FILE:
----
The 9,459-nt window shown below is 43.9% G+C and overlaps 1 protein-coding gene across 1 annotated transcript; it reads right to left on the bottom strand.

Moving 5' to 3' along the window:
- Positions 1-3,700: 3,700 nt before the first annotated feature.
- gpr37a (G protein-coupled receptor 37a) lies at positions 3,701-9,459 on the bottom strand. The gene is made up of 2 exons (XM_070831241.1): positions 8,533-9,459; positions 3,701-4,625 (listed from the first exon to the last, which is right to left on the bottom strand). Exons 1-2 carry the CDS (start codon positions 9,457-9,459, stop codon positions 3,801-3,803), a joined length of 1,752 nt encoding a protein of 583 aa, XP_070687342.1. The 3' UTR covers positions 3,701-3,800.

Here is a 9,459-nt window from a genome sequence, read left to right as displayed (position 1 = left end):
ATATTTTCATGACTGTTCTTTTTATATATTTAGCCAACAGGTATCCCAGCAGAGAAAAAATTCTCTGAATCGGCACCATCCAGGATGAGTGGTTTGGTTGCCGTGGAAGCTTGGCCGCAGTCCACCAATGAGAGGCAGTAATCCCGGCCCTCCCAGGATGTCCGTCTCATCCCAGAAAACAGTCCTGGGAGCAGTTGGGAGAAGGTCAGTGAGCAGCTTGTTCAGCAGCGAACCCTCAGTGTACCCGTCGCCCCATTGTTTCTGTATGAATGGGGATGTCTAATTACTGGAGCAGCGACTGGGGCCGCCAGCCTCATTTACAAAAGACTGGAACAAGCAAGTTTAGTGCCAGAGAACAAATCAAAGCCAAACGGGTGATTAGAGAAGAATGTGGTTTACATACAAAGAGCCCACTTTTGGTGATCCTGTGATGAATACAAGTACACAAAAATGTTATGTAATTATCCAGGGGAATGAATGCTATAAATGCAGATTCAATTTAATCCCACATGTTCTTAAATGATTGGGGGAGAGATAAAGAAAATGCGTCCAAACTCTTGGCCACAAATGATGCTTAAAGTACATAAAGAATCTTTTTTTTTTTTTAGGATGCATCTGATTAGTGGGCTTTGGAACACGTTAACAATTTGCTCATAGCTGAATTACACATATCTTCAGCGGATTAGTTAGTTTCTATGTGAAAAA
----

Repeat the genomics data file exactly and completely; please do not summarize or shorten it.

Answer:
The 9,459-nt window shown below is 43.9% G+C and overlaps 1 protein-coding gene across 1 annotated transcript; it reads right to left on the bottom strand.

Moving 5' to 3' along the window:
- Positions 1-3,700: 3,700 nt before the first annotated feature.
- gpr37a (G protein-coupled receptor 37a) lies at positions 3,701-9,459 on the bottom strand. The gene is made up of 2 exons (XM_070831241.1): positions 8,533-9,459; positions 3,701-4,625 (listed from the first exon to the last, which is right to left on the bottom strand). Exons 1-2 carry the CDS (start codon positions 9,457-9,459, stop codon positions 3,801-3,803), a joined length of 1,752 nt encoding a protein of 583 aa, XP_070687342.1. The 3' UTR covers positions 3,701-3,800.

Here is a 9,459-nt window from a genome sequence, read left to right as displayed (position 1 = left end):
ATATTTTCATGACTGTTCTTTTTATATATTTAGCCAACAGGTATCCCAGCAGAGAAAAAATTCTCTGAATCGGCACCATCCAGGATGAGTGGTTTGGTTGCCGTGGAAGCTTGGCCGCAGTCCACCAATGAGAGGCAGTAATCCCGGCCCTCCCAGGATGTCCGTCTCATCCCAGAAAACAGTCCTGGGAGCAGTTGGGAGAAGGTCAGTGAGCAGCTTGTTCAGCAGCGAACCCTCAGTGTACCCGTCGCCCCATTGTTTCTGTATGAATGGGGATGTCTAATTACTGGAGCAGCGACTGGGGCCGCCAGCCTCATTTACAAAAGACTGGAACAAGCAAGTTTAGTGCCAGAGAACAAATCAAAGCCAAACGGGTGATTAGAGAAGAATGTGGTTTACATACAAAGAGCCCACTTTTGGTGATCCTGTGATGAATACAAGTACACAAAAATGTTATGTAATTATCCAGGGGAATGAATGCTATAAATGCAGATTCAATTTAATCCCACATGTTCTTAAATGATTGGGGGAGAGATAAAGAAAATGCGTCCAAACTCTTGGCCACAAATGATGCTTAAAGTACATAAAGAATCTTTTTTTTTTTTTAGGATGCATCTGATTAGTGGGCTTTGGAACACGTTAACAATTTGCTCATAGCTGAATTACACATATCTTCAGCGGATTAGTTAGTTTCTATGTGAAAAA